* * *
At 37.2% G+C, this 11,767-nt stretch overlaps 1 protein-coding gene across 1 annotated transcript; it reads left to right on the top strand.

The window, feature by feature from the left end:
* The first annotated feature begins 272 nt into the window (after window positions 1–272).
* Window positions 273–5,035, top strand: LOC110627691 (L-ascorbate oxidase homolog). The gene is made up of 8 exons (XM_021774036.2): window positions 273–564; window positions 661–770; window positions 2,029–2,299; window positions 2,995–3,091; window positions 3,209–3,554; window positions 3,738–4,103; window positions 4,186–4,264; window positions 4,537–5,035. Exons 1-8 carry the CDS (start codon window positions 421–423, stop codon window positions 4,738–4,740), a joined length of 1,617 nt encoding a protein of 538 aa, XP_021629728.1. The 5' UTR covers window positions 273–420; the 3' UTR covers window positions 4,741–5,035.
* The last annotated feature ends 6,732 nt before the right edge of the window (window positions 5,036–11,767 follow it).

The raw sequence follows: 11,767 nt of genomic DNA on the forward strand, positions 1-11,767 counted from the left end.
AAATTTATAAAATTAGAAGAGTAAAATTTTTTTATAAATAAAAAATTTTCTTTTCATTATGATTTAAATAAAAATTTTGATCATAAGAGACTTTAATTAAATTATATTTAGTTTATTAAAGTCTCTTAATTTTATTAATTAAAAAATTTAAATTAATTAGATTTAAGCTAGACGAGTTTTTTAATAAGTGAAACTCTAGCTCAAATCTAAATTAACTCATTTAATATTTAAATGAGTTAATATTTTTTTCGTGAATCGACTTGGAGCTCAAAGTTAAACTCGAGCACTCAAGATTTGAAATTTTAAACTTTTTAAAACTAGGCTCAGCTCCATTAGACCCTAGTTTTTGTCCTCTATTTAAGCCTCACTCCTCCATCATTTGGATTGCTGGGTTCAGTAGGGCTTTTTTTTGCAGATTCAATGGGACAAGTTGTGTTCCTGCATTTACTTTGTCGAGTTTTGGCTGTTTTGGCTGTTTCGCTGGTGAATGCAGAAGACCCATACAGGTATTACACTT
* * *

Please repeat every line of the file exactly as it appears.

At 37.2% G+C, this 11,767-nt stretch overlaps 1 protein-coding gene across 1 annotated transcript; it reads left to right on the top strand.

The window, feature by feature from the left end:
* The first annotated feature begins 272 nt into the window (after window positions 1–272).
* Window positions 273–5,035, top strand: LOC110627691 (L-ascorbate oxidase homolog). The gene is made up of 8 exons (XM_021774036.2): window positions 273–564; window positions 661–770; window positions 2,029–2,299; window positions 2,995–3,091; window positions 3,209–3,554; window positions 3,738–4,103; window positions 4,186–4,264; window positions 4,537–5,035. Exons 1-8 carry the CDS (start codon window positions 421–423, stop codon window positions 4,738–4,740), a joined length of 1,617 nt encoding a protein of 538 aa, XP_021629728.1. The 5' UTR covers window positions 273–420; the 3' UTR covers window positions 4,741–5,035.
* The last annotated feature ends 6,732 nt before the right edge of the window (window positions 5,036–11,767 follow it).

The raw sequence follows: 11,767 nt of genomic DNA on the forward strand, positions 1-11,767 counted from the left end.
AAATTTATAAAATTAGAAGAGTAAAATTTTTTTATAAATAAAAAATTTTCTTTTCATTATGATTTAAATAAAAATTTTGATCATAAGAGACTTTAATTAAATTATATTTAGTTTATTAAAGTCTCTTAATTTTATTAATTAAAAAATTTAAATTAATTAGATTTAAGCTAGACGAGTTTTTTAATAAGTGAAACTCTAGCTCAAATCTAAATTAACTCATTTAATATTTAAATGAGTTAATATTTTTTTCGTGAATCGACTTGGAGCTCAAAGTTAAACTCGAGCACTCAAGATTTGAAATTTTAAACTTTTTAAAACTAGGCTCAGCTCCATTAGACCCTAGTTTTTGTCCTCTATTTAAGCCTCACTCCTCCATCATTTGGATTGCTGGGTTCAGTAGGGCTTTTTTTTGCAGATTCAATGGGACAAGTTGTGTTCCTGCATTTACTTTGTCGAGTTTTGGCTGTTTTGGCTGTTTCGCTGGTGAATGCAGAAGACCCATACAGGTATTACACTT